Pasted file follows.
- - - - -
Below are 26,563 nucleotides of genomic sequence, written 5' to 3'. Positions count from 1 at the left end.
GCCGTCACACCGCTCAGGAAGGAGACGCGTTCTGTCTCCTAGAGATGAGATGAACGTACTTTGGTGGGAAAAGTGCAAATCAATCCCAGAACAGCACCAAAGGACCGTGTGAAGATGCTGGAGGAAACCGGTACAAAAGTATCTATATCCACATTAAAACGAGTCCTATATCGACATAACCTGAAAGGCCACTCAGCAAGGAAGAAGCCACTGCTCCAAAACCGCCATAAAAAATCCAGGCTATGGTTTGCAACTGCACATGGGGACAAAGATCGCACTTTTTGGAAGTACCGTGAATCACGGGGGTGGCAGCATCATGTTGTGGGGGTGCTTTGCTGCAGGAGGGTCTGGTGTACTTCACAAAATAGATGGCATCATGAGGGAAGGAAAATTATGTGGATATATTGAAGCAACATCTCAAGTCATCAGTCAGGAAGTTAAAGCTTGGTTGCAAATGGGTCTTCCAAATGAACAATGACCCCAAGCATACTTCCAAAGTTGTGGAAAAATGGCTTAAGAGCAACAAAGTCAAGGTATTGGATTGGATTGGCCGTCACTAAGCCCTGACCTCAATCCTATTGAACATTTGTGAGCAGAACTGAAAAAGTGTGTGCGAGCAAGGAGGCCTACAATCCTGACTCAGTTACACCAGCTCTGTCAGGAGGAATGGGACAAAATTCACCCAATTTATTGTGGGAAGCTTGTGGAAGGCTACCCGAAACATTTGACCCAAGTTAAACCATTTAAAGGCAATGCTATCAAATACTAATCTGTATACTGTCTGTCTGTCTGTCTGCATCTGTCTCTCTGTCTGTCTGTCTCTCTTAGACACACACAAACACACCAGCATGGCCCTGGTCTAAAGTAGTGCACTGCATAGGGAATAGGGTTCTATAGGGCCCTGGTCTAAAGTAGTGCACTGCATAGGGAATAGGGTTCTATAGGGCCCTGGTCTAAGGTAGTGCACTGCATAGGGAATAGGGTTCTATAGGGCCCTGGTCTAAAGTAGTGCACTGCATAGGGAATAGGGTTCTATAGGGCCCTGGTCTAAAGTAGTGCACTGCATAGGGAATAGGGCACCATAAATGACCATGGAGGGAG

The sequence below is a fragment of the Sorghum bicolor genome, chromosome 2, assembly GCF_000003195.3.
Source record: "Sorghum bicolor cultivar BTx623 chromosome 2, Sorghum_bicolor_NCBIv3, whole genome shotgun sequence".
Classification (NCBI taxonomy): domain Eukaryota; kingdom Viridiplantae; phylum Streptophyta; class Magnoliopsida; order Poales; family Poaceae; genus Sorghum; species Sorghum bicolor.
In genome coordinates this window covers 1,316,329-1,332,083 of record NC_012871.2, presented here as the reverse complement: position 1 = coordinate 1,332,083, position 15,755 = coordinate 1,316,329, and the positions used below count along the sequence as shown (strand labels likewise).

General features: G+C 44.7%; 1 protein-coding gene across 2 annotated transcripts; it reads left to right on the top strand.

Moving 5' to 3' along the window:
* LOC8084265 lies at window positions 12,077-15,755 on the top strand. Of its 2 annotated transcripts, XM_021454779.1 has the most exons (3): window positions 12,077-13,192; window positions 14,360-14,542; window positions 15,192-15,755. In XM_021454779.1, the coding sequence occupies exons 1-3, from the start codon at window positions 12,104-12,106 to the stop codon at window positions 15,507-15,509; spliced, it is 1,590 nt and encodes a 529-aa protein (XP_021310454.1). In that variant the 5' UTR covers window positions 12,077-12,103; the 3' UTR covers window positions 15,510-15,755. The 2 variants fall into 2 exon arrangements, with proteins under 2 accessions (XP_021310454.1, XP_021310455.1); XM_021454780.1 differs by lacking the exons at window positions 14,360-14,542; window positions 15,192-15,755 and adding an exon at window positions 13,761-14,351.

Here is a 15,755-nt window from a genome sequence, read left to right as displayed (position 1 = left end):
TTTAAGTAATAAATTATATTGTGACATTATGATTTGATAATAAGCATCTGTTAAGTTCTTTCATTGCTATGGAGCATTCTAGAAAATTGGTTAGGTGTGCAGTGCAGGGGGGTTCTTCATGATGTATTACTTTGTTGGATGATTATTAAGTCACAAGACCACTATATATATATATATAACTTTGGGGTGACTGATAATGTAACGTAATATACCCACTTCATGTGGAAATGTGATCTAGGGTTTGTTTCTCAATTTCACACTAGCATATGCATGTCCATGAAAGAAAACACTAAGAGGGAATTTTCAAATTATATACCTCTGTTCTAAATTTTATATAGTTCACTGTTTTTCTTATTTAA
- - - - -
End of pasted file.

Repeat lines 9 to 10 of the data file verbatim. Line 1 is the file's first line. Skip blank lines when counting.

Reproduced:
* LOC8084265 lies at window positions 12,077-15,755 on the top strand. Of its 2 annotated transcripts, XM_021454779.1 has the most exons (3): window positions 12,077-13,192; window positions 14,360-14,542; window positions 15,192-15,755. In XM_021454779.1, the coding sequence occupies exons 1-3, from the start codon at window positions 12,104-12,106 to the stop codon at window positions 15,507-15,509; spliced, it is 1,590 nt and encodes a 529-aa protein (XP_021310454.1). In that variant the 5' UTR covers window positions 12,077-12,103; the 3' UTR covers window positions 15,510-15,755. The 2 variants fall into 2 exon arrangements, with proteins under 2 accessions (XP_021310454.1, XP_021310455.1); XM_021454780.1 differs by lacking the exons at window positions 14,360-14,542; window positions 15,192-15,755 and adding an exon at window positions 13,761-14,351.

Here is a 15,755-nt window from a genome sequence, read left to right as displayed (position 1 = left end):